FILE PHOTO: Turkish President Tayyip Erdogan talks during a news conference following a coronavirus disease (COVID-19) meeting in Ankara, Turkey, March 18, 2020. Presidential Press Office/Handout via REUTERS
ANKARA (Reuters) – Turkey can resort to the “highest measure” of adopting a complete curfew if coronavirus infections continue to spread, the government said on Thursday as it clamped down further on medical tools leaving the country.
Turkey had announced a partial curfew for senior citizens older than 65 over the weekend, but not for the general public as some other hard-hit countries have done.
The highly contagious respiratory disease has killed 59 in Turkey after cases surged in two weeks to 2,433, the world’s nineteenth highest here count.
“Complete social isolation is always on our agenda,” Interior Minister Suleyman Soylu said on AHaber TV. Asked whether a complete curfew would be announced, he said: “If we cannot prevent the epidemic with these measures, we can of course take the highest measure.”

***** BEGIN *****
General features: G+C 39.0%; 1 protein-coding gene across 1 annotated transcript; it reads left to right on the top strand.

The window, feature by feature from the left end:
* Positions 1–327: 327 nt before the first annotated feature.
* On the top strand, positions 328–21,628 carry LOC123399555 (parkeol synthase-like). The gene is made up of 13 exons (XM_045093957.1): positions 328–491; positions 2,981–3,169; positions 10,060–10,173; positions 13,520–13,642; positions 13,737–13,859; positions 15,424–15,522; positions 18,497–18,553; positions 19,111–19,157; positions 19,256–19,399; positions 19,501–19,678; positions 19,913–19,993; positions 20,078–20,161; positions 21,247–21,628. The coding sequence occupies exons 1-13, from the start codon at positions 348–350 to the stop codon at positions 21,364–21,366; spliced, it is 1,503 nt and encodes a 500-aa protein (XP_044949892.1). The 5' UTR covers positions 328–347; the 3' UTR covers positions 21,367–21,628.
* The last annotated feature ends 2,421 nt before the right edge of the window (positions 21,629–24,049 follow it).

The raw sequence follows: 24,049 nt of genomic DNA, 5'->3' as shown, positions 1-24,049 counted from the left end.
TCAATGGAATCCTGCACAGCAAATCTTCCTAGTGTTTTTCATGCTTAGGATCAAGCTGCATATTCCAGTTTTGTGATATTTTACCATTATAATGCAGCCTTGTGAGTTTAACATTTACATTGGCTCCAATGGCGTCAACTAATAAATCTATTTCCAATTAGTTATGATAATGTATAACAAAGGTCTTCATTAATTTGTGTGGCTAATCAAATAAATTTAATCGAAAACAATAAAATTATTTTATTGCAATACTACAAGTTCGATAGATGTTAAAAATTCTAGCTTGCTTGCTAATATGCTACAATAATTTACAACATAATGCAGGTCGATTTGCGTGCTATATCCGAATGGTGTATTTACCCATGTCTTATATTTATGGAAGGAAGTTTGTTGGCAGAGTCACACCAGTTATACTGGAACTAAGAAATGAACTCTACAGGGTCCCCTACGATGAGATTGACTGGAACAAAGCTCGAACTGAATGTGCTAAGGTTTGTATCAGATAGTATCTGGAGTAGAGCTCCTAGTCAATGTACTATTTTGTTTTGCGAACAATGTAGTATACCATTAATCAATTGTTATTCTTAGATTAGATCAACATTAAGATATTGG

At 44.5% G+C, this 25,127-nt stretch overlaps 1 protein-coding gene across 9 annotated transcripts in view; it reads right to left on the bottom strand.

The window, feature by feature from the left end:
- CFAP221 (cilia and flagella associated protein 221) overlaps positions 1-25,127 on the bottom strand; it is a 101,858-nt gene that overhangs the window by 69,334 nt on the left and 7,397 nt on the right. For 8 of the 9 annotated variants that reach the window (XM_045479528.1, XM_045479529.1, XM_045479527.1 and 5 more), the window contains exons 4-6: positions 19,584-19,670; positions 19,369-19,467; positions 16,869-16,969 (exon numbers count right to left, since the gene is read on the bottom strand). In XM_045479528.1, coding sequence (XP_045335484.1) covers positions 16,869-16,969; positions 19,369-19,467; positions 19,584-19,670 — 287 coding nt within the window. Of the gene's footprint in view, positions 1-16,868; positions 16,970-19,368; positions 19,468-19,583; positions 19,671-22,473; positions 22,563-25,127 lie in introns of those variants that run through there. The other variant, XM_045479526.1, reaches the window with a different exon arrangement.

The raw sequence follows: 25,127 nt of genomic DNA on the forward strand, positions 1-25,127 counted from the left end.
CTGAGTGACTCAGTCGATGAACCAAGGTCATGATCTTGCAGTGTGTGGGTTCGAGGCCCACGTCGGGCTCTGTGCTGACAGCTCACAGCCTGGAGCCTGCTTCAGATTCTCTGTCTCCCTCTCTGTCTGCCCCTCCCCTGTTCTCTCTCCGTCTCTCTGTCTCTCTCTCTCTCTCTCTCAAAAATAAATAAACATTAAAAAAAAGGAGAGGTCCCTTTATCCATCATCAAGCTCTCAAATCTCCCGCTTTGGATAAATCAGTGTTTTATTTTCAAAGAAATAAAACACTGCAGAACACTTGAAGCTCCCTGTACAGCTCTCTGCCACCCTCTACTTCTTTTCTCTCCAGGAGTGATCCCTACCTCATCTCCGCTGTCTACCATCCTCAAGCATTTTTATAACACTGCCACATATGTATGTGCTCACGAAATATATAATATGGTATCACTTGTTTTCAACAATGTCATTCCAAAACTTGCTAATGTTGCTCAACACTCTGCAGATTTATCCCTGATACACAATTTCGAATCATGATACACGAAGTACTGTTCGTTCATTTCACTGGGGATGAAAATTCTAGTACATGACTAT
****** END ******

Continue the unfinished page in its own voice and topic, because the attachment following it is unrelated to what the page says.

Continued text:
To contain the virus, Ankara has closed schools, cafes and bars, banned mass prayers, and suspending sports matches and flights. President Tayyip Erdogan said Turkey will overcome the coronavirus outbreak in two to three weeks.
Separately on Thursday, the government decreed that companies now need permission from authorities to export medical tools used for respiratory support, given rising domestic demand.
The rule covers the export ventilators and related gear, oxygen concentrators, intubation tubes and intensive care monitors, and other medical equipment. Ankara previously said it would stop exporting locally made face masks.
Turkey’s Higher Education Council said there would be no face-to-face classes in the spring term, distance learning would continue and the university exam would be postponed to July 25-26.
Separately the central government said all municipality meetings in April, May and June, should be postponed except under extraordinary circumstances.
Additional reporting by Ali Kucukgocmen; Editing by Dominic Evans and Jonathan Spicer
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